WHEN HE was growing up, says Ismail Daimary, his parents would warn him from entering the Bhairabkunda reserve forest, in Udalguri district of northern Assam, as it was teeming with wildlife, from big cats, reptiles to elephants. Then in a mere 10-year period, between 1979 and 1989, the 22.24-sq km pristine forest, located at the tri-juncture of Assam, Arunachal Pradesh and Bhutan, was reduced to just sand, gravel and dead stumps of trees by a combination of illegal felling and a succession of floods.
“As young boys, we had seen a thick forest here. But over the years, we were also witness to how it disappeared. The felling and the floods decimated the forest,” says Daimary, 52, now secretary of the Getsemani Joint Forest Management Committee (JFMC), which was behind the massive afforestation project that has since rejuvenated the reserve.
The afforestation efforts began when Daimary and fellow villagers from the neighbouring areas — Elison Daimary, Atul Basumatary, Sunilal Boro, Helena Basumatary, Someswari Daimary and a few others — set up the Sonai Anchalik Multi-Purpose Farm in 2003. All of them were either school dropouts or unschooled. “We were then a group of 35 unemployed youth who began by rearing ducks, pigs, poultry and cattle on a plot of about 100 bighas on that very wasteland which was once the reserve. But our efforts failed. In 2007, a new Forest Range Officer, Naba Kumar Bordoloi, posted here gave us fresh ideas of setting up a Joint Forest Management Committee which would take up afforestation on a big scale under a central government scheme,” recalls Daimary, who has studied up to Class XII.
Bordoloi, who was posted at Udalguri from 2004 to 2012, organised the people of six villages into six JFMCs under the Darrang Forest Development Authority, got them registered, and put up a micro-plan that was approved by the National Afforestation Programme (NAP). “We set up six JFMCs, Sonaigaon, Goroimari, Sapangaon, Bhairabpur, No 1 Majargaon and No 2 Majargaon. As funds began flowing in, we organised basic training for the villagers on how and why to take part in the plantation programme,” says Bordoloi, now Assistant Conservator of Forest (ACF) in Mangaldoi.
The NAP scheme provided the villagers basic livelihood with daily wages for taking part in the plantation, and even as Rs 80 lakh flowed in at regular intervals on the basis of progress of the work over five years.
By the end of 2012, the afforestation had covered 550 hectares of land. “We began with Rs 2 lakh for 200 hectares, and though there were initial problems of the saplings dying due to lack of ground water, the village youth dug three channels from the Dhansiri river that is now protected with an embankment, so that the entire 550 hectares received enough water especially during the dry season to keep the plants alive,” Bordoloi says.
With forest officials providing constant guidance, the villagers planted over 11 lakh saplings that included timber species like gamari, sishu, khoyar, simalu, titachapa, segun, khokon and koroi, apart from several bamboo species. “We also planted a large number of saplings of mango, amlokhi (amla), jamun, guava, elephant apple and various varieties of berries, which in turn started attracting wild animals, birds, reptiles and butterflies,” says Lenin Daimary, president of Getsemani.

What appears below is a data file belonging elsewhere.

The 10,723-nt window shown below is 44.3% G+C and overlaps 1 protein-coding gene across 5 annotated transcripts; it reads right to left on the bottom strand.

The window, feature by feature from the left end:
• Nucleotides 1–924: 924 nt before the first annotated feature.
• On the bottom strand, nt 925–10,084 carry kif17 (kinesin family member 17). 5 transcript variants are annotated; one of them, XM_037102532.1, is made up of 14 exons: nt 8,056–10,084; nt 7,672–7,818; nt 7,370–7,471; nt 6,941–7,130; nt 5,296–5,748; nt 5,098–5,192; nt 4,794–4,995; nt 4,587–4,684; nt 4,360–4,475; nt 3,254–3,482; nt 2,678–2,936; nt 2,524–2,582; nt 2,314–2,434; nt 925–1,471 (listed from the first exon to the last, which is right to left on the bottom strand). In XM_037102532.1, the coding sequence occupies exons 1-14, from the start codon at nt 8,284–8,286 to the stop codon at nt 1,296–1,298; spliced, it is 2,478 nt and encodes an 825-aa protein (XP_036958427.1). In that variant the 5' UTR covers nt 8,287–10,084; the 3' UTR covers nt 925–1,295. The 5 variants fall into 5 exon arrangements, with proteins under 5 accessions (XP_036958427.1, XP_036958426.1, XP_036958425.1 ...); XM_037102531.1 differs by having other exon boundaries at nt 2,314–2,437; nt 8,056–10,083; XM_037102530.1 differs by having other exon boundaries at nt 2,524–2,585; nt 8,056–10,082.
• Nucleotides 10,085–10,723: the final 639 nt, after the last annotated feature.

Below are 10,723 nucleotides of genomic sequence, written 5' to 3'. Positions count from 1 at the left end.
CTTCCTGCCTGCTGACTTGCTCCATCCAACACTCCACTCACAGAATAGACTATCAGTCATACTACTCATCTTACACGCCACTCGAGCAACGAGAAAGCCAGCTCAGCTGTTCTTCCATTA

Elephant herds that had been hit by shrinking of habitat in the adjoining areas of Bhutan and Arunachal Pradesh, began making their way here. “Leopards, monkeys, wild boars and numerous species of snakes have already made this forest their home,” says Madhurjya Kumar Sarma, currently Divisional Forest Officer (DFO) of Udalguri. “A few peacocks too had come to stay here, but were killed by leopards. Once in a while we also see a few hornbills, while there are numerous birds, many of them definitely migratory,” says Bimal Daimary, another member of the group.
The afforestation, however, hit a roadblock. Even as the villagers had completed their task of recreating the 550-hectares, the central scheme came to an end, leading to dissolution of the six JFMCs. This also brought an end to the daily wages of the villagers. “We had already spent six valuable years of our lives creating this wonderful forest. How could we now suddenly abandon it just because the government scheme had ended?” Ismail Daimary says.
Within a few months, members of the six dissolved JFMCs got together and constituted the Getsemani JFMC, the name coming from Gethsemane, an urban forest at the foot of the Mount of Olives in Jerusalem where Jesus had prayed and his disciples slept the night before his Crucifixion. “Bordoloi sir had also got us to dig a big 2.5-bigha pond in the middle of the forest, where we have started rearing fish. When Thaneswar Malakar was the Udalguri deputy commissioner, he gave us Rs 10 lakh to construct a guest house,” says Atul Basumatary, the only graduate in the group of 45 men and women who now constitute the Getsemani JFMC.
Today, the JFMC earns a few thousand rupees a month by selling fish, while it charges a nominal fee from villagers for extracting straw and other minor forest produce. They also have plans to host tourists in the existing guest house, along with a new chang-ghar — traditional house with a raised bamboo platform being constructed at a cost of Rs 15 lakh provided by the Bodoland Territorial Council — which will together have five rooms for tourists.
“We are looking at tourism and related activities for providing livelihood to the residents of the six villages. While Bhairabkunda has been a popular picnic spot for decades, we also have plans to provide tented accommodation to adventure-lovers, apart from setting up a showroom for sale of local handloom and handicraft products. Film shooting is another area the group is looking at,” says Bimal Daimary, a member of the organisation.
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